Mid-way through this week’s reading, I found myself in a gloomy wood, dark and astray; Gone from the path direct: and e’en to tell; It were no easy task, how savage and wild those stories, how weird and rough their events, Which to remember only, my dismay; Renews, in bitterness not far from death. But try I will, to recount I must.
Gingerbread homunculi, bombshells begging kindness, and bayou-crossed lovers. I piqued my ears to catch the whispers of the forest and wrested these stories from the ghoulish clutches of gnarly wood. Week 8 approaches on the flight of witches.
There was a time when the woods near Duva ate girls…or so the story goes. But it’s just possible that the danger may be a little bit closer to home. This story is a companion folk tale to Leigh Bardugo’s debut novel, Shadow and Bone.
The Witch of Duva is set in around the forested mountain town of Duva. The disappearance of nearly eight young women has thrown the village into a frenzy; rumors of lecherous conspiracy and cannibalism begin to infect the town. Nadya is a young girl who lives in Duva along with her father, mother, and older brother Maxim. When her mother dies from a wasting disease and hunger during a terrible famine, a woman named Karina Stoyanova begins to court Nadya’s now widowed father. Nadya suspects that Karina is behind the girls’ abduction and may in fact be a khitka, a spiteful bloodthirsty forest spirit who hunger for the flesh of newborns. For the khitka are capable of taking many forms, but the shape it favors most is that of a beautiful woman.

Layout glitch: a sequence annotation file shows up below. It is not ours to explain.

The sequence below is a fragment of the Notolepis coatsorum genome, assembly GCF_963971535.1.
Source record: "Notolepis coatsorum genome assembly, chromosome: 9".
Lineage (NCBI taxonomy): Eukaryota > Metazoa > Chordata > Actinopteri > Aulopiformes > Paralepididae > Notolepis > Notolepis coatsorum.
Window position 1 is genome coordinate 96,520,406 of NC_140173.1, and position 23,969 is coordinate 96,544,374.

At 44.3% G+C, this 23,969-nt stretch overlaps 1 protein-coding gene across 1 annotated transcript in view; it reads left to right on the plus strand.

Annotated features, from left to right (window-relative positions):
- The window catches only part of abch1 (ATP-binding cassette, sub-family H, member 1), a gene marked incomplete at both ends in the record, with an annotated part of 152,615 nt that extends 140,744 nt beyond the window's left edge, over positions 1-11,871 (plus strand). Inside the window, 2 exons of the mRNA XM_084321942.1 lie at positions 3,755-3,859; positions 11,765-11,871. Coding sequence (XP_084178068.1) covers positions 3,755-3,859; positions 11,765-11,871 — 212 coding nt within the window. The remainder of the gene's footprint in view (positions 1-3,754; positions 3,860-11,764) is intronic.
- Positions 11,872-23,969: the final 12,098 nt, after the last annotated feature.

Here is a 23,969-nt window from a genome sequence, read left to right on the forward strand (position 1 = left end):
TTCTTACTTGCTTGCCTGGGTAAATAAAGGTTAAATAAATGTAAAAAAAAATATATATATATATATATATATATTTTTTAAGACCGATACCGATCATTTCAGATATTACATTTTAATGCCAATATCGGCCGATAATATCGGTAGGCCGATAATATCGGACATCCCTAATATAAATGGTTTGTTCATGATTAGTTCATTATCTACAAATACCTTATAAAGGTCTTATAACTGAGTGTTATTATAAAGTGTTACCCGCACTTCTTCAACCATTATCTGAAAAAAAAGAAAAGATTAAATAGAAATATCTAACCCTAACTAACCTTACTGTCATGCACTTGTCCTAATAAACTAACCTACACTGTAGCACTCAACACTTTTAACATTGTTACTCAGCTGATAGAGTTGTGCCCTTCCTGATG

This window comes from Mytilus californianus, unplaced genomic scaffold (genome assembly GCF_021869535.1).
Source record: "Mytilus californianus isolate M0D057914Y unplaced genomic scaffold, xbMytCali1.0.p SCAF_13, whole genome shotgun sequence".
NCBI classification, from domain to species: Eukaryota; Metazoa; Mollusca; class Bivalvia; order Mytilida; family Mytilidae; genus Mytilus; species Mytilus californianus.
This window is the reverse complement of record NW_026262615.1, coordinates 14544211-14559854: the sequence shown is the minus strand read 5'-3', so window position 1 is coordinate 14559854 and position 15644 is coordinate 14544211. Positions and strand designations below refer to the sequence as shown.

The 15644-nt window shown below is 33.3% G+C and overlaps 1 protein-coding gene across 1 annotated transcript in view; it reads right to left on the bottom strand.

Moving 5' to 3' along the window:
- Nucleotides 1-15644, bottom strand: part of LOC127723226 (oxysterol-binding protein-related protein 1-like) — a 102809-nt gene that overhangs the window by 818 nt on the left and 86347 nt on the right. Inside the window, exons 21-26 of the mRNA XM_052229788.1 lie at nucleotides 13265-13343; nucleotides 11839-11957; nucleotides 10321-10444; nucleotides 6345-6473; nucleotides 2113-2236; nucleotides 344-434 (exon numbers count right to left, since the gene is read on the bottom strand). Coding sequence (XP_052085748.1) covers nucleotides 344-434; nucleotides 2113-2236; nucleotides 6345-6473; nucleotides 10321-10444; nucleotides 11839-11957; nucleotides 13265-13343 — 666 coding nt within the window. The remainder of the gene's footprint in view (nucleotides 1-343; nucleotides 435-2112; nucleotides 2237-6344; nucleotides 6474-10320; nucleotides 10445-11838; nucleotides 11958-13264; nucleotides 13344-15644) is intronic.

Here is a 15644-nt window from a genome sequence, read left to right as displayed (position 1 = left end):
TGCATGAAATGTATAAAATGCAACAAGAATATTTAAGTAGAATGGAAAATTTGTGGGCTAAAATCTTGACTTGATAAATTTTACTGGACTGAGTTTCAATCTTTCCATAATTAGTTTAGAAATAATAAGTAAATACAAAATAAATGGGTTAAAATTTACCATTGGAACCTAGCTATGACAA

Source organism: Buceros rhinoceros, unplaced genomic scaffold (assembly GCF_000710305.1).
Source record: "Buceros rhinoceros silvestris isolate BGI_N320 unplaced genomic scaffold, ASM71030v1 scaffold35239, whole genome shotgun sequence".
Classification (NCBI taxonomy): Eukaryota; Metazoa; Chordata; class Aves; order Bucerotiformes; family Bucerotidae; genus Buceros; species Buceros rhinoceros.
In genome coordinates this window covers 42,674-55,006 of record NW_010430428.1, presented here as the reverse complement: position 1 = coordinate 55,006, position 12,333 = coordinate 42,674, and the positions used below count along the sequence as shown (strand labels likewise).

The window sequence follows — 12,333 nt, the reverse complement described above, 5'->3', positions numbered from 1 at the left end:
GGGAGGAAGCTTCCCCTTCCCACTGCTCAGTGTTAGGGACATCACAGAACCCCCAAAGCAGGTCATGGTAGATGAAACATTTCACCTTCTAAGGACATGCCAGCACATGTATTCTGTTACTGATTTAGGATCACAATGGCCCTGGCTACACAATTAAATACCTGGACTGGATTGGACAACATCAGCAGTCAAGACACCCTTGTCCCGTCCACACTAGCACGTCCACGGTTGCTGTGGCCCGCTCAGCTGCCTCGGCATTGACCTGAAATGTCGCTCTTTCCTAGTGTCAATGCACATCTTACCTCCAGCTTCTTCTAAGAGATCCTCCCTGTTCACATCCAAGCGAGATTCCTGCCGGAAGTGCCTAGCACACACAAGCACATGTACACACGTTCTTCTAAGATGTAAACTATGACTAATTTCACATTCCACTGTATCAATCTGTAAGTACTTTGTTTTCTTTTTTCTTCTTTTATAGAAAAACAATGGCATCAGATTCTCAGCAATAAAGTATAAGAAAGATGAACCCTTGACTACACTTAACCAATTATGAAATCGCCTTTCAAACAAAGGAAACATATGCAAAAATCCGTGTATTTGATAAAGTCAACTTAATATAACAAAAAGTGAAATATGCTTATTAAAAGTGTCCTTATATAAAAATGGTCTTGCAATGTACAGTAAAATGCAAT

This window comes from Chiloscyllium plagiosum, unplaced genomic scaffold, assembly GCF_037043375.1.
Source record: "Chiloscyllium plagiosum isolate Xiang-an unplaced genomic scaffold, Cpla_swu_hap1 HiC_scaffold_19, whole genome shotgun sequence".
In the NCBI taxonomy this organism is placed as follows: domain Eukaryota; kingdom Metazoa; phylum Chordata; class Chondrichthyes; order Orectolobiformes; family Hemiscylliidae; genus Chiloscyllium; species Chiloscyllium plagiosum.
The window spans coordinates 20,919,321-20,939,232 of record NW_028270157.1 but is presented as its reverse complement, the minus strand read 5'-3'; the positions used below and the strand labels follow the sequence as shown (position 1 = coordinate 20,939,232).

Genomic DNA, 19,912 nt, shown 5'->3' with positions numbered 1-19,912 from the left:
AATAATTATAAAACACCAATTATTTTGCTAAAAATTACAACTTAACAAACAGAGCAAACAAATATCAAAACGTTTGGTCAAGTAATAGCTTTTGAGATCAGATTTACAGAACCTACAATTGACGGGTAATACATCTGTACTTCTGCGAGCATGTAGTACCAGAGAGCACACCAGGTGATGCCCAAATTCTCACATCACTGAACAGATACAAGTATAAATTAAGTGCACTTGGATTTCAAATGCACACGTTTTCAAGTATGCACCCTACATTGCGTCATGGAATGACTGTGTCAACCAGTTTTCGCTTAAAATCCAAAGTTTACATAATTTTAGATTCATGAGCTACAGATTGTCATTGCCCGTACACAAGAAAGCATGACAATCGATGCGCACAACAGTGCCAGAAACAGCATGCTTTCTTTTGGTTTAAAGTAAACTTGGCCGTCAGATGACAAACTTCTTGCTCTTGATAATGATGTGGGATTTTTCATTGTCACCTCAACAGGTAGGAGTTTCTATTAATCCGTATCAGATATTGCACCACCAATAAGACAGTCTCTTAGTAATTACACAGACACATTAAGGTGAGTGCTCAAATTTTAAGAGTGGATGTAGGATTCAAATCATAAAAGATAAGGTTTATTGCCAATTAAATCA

Leigh Bardugo’s Witch of Duva is an exquisite, grotesque, and captivatingly imagined short-story that draws from the generous influence of Russian folk-tales, recreating their cautionary atmosphere and imbuing them with grisly originality born from an astute contemporary self-conscience.
The extent to which (harhar) Bardugo illustrates through her words the cold isolation and stark desperation of the town of Duva goes a long way into convincing me to suspend my disbelief about the preternatural forces encircling it. With all the strange otherworldly happenings that surround this town, the story never lacks in casting suspicion on the townspeople themselves, acknowledging their capacity in becoming the greatest monsters of all.
You’ll think you how this story will go all the way up until three fourths of the way. Believe me, you don’t and you won’t. If you’re a fan of dark contemporary fairy-tales such as John Connolly’s ‘The Book of Lost Things’, you especially should give this story its due.
Dylan has just moved to New Hampshire to live in a house his family has inherited from a great aunt he’s never met. There he meets his cousin, a bully who resents Dylan’s family, and a mysterious girl who claims she can lead him to buried treasure in the woods on the property. The key to helping the girl involves uncovering a dark family secret and righting the wrongs of the past.
- Let’s just get this out of the way:
- Is ‘The Cairn in Slater Woods‘ predictable? ✓ Yes.
- Is it in enjoyable? ✓ Yes.